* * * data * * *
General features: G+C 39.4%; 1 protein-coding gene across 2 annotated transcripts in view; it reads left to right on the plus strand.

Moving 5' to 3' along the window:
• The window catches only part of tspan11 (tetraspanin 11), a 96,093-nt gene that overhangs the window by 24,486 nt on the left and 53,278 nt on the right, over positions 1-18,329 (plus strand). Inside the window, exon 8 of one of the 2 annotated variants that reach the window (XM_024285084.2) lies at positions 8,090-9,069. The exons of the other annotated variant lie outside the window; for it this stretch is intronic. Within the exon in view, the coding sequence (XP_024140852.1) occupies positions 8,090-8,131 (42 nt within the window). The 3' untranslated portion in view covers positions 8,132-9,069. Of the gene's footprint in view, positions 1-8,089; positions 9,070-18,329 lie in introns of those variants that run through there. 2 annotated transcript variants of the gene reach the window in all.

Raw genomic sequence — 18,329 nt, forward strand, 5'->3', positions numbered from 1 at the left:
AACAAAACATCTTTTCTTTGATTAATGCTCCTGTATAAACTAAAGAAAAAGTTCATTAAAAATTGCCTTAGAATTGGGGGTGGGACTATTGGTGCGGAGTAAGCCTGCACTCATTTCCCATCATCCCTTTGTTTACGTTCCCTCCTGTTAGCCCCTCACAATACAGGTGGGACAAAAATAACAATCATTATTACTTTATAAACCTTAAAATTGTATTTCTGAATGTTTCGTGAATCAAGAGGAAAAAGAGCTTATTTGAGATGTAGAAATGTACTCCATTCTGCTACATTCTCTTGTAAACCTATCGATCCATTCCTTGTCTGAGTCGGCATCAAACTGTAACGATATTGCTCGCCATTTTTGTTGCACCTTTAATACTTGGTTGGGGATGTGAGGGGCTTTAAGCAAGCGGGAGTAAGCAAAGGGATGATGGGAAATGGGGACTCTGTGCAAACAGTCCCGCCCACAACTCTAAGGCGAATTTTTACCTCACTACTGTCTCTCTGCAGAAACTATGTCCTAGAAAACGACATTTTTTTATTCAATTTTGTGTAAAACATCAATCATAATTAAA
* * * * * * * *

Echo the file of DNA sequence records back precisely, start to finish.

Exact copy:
General features: G+C 39.4%; 1 protein-coding gene across 2 annotated transcripts in view; it reads left to right on the plus strand.

Moving 5' to 3' along the window:
• The window catches only part of tspan11 (tetraspanin 11), a 96,093-nt gene that overhangs the window by 24,486 nt on the left and 53,278 nt on the right, over positions 1-18,329 (plus strand). Inside the window, exon 8 of one of the 2 annotated variants that reach the window (XM_024285084.2) lies at positions 8,090-9,069. The exons of the other annotated variant lie outside the window; for it this stretch is intronic. Within the exon in view, the coding sequence (XP_024140852.1) occupies positions 8,090-8,131 (42 nt within the window). The 3' untranslated portion in view covers positions 8,132-9,069. Of the gene's footprint in view, positions 1-8,089; positions 9,070-18,329 lie in introns of those variants that run through there. 2 annotated transcript variants of the gene reach the window in all.

Raw genomic sequence — 18,329 nt, forward strand, 5'->3', positions numbered from 1 at the left:
AACAAAACATCTTTTCTTTGATTAATGCTCCTGTATAAACTAAAGAAAAAGTTCATTAAAAATTGCCTTAGAATTGGGGGTGGGACTATTGGTGCGGAGTAAGCCTGCACTCATTTCCCATCATCCCTTTGTTTACGTTCCCTCCTGTTAGCCCCTCACAATACAGGTGGGACAAAAATAACAATCATTATTACTTTATAAACCTTAAAATTGTATTTCTGAATGTTTCGTGAATCAAGAGGAAAAAGAGCTTATTTGAGATGTAGAAATGTACTCCATTCTGCTACATTCTCTTGTAAACCTATCGATCCATTCCTTGTCTGAGTCGGCATCAAACTGTAACGATATTGCTCGCCATTTTTGTTGCACCTTTAATACTTGGTTGGGGATGTGAGGGGCTTTAAGCAAGCGGGAGTAAGCAAAGGGATGATGGGAAATGGGGACTCTGTGCAAACAGTCCCGCCCACAACTCTAAGGCGAATTTTTACCTCACTACTGTCTCTCTGCAGAAACTATGTCCTAGAAAACGACATTTTTTTATTCAATTTTGTGTAAAACATCAATCATAATTAAA